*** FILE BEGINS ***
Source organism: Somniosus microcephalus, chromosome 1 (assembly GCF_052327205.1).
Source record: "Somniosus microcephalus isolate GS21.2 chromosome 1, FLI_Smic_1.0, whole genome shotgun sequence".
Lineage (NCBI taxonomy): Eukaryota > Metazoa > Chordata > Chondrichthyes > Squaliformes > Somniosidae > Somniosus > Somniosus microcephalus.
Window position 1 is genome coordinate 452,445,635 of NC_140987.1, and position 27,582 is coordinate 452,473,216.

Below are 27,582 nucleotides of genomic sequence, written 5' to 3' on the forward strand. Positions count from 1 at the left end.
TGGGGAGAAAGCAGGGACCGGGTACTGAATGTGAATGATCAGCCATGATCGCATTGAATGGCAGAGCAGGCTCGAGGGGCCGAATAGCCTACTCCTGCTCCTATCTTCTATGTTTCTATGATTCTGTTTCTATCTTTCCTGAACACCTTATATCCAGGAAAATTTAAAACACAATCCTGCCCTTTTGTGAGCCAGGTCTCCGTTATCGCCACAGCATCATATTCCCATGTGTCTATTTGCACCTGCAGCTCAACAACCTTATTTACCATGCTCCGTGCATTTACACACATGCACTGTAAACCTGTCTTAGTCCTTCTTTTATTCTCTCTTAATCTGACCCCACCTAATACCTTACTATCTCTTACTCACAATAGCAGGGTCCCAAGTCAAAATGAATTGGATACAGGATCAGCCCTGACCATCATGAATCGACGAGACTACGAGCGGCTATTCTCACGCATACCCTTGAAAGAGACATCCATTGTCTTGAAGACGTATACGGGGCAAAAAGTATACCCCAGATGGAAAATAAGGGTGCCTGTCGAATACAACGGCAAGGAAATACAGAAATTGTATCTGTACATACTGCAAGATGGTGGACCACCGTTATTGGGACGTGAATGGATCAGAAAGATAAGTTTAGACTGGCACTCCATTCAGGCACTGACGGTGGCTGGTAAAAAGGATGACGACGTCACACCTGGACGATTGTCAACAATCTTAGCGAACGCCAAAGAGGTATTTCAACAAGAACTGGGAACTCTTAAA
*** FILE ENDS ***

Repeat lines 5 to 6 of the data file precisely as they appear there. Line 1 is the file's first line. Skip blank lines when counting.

Below are 27,582 nucleotides of genomic sequence, written 5' to 3' on the forward strand. Positions count from 1 at the left end.
TGGGGAGAAAGCAGGGACCGGGTACTGAATGTGAATGATCAGCCATGATCGCATTGAATGGCAGAGCAGGCTCGAGGGGCCGAATAGCCTACTCCTGCTCCTATCTTCTATGTTTCTATGATTCTGTTTCTATCTTTCCTGAACACCTTATATCCAGGAAAATTTAAAACACAATCCTGCCCTTTTGTGAGCCAGGTCTCCGTTATCGCCACAGCATCATATTCCCATGTGTCTATTTGCACCTGCAGCTCAACAACCTTATTTACCATGCTCCGTGCATTTACACACATGCACTGTAAACCTGTCTTAGTCCTTCTTTTATTCTCTCTTAATCTGACCCCACCTAATACCTTACTATCTCTTACTCACAATAGCAGGGTCCCAAGTCAAAATGAATTGGATACAGGATCAGCCCTGACCATCATGAATCGACGAGACTACGAGCGGCTATTCTCACGCATACCCTTGAAAGAGACATCCATTGTCTTGAAGACGTATACGGGGCAAAAAGTATACCCCAGATGGAAAATAAGGGTGCCTGTCGAATACAACGGCAAGGAAATACAGAAATTGTATCTGTACATACTGCAAGATGGTGGACCACCGTTATTGGGACGTGAATGGATCAGAAAGATAAGTTTAGACTGGCACTCCATTCAGGCACTGACGGTGGCTGGTAAAAAGGATGACGACGTCACACCTGGACGATTGTCAACAATCTTAGCGAACGCCAAAGAGGTATTTCAACAAGAACTGGGAACTCTTAAA